Accompaniment by adults
242. Young people need to have their freedom respected, yet they also need to be accompanied. The family should be the first place of accompaniment. Youth ministry can present the ideal of life in Christ as the process of building a house on rock (cf. Mt 7:24-25). For most young people, that house, their life, will be built on marriage and married love. That is why youth ministry and the pastoral care of families should be coordinated and integrated, with the aim of ensuring a continuous and suitable accompaniment of the vocational process.
243. The community has an important role in the accompaniment of young people; it should feel collectively responsible for accepting, motivating, encouraging and challenging them. All should regard young people with understanding, appreciation and affection, and avoid constantly judging them or demanding of them a perfection beyond their years.
244. At the Synod, “many pointed to the shortage of qualified people devoted to accompaniment. Belief in the theological and pastoral value of listening entails rethinking and renewing the ways that priestly ministry is ordinarily exercised, and reviewing its priorities. The Synod also recognized the need to train consecrated persons and laypeople, male and female, to accompany young people. The charism of listening that the Holy Spirit calls forth within the communities might also receive institutional recognition as a form of ecclesial service”.
245. There is also a special need to accompany young men and women showing leadership potential, so that they can receive training and the necessary qualifications. The young people who met before the Synod called for “programmes for the formation and continued development of young leaders. Some young women feel that there is a lack of leading female role models within the Church and they too wish to give their intellectual and professional gifts to the Church. We also believe that seminarians and religious should have an even greater ability to accompany young leaders”.
246. The same young people described to us the qualities they hope to find in a mentor, and they expressed this with much clarity. “The qualities of such a mentor include: being a faithful Christian who engages with the Church and the world; someone who constantly seeks holiness; someone who is a confidant without judging. Similarly, someone who actively listens to the needs of young people and responds in kind; someone deeply loving and self-aware; someone who recognizes his or her limits and knows the joys and sorrows of the spiritual journey. An especially important quality in mentors is the acknowledgement of their own humanity – the fact that they are human beings who make mistakes: not perfect people but forgiven sinners. Sometimes mentors are put on a pedestal, and when they fall, it may have a devastating impact on young people’s ability to continue to engage with the Church. Mentors should not lead young people as passive followers, but walk alongside them, allowing them to be active participants in the journey. They should respect the freedom that comes with a young person’s process of discernment and equip them with tools to do so well. A mentor should believe wholeheartedly in a young person’s ability to participate in the life of the Church. A mentor should therefore nurture the seeds of faith in young people, without expecting to immediately see the fruits of the work of the Holy Spirit. This role is not and cannot be limited to priests and consecrated life, but the laity should also be empowered to take on such a role. All such mentors should benefit from being well-formed, and engage in ongoing formation”.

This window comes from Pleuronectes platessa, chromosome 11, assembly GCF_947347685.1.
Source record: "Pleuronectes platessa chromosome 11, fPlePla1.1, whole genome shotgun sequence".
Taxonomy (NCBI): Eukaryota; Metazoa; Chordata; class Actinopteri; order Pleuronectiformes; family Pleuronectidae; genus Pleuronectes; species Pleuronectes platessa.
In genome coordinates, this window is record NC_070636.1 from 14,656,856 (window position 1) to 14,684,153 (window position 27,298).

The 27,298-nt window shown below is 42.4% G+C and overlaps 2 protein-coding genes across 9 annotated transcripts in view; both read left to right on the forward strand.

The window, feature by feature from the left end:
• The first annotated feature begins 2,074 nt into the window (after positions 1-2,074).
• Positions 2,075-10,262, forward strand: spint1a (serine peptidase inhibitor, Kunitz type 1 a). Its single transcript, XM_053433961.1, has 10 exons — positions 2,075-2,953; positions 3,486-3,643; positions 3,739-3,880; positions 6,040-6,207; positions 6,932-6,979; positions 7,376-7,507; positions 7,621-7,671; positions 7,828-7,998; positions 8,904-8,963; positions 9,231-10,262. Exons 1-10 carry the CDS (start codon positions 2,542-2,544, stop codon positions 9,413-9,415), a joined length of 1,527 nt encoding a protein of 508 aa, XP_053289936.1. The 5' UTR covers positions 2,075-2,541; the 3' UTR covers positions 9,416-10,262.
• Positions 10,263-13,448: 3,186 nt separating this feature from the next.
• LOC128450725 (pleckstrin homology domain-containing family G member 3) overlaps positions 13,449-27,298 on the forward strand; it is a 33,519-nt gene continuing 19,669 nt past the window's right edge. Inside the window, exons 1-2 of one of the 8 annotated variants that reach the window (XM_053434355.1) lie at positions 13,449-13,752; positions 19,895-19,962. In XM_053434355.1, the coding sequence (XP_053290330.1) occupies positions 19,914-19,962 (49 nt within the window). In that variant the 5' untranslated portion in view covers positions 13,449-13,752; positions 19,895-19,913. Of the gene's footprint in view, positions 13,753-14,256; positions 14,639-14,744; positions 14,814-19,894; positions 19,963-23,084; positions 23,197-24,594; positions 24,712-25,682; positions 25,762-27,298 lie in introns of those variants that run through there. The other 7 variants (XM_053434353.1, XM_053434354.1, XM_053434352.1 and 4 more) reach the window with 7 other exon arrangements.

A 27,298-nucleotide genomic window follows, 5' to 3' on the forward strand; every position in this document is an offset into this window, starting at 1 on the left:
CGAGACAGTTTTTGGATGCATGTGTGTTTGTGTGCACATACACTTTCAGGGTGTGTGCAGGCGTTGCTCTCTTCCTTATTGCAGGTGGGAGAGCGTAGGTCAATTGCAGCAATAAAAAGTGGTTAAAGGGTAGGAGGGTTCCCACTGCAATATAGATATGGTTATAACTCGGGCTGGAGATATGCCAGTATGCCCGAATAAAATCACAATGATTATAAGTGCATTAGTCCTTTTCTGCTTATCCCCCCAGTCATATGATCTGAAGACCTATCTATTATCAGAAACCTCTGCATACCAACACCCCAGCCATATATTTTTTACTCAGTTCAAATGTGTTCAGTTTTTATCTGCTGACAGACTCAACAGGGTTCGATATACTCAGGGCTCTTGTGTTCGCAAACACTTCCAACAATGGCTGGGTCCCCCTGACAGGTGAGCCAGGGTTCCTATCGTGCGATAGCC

247. The Church’s educational institutions are undoubtedly a communal setting for accompaniment; they can offer guidance to many young people, especially when they “seek to welcome all young people, regardless of their religious choices, cultural origins and personal, family or social situations. In this way, the Church makes a fundamental contribution to the integral education of the young in various parts of the world”. They would curtail this role unduly were they to lay down rigid criteria for students to enter and remain in them, since they would deprive many young people of an accompaniment that could help enrich their lives.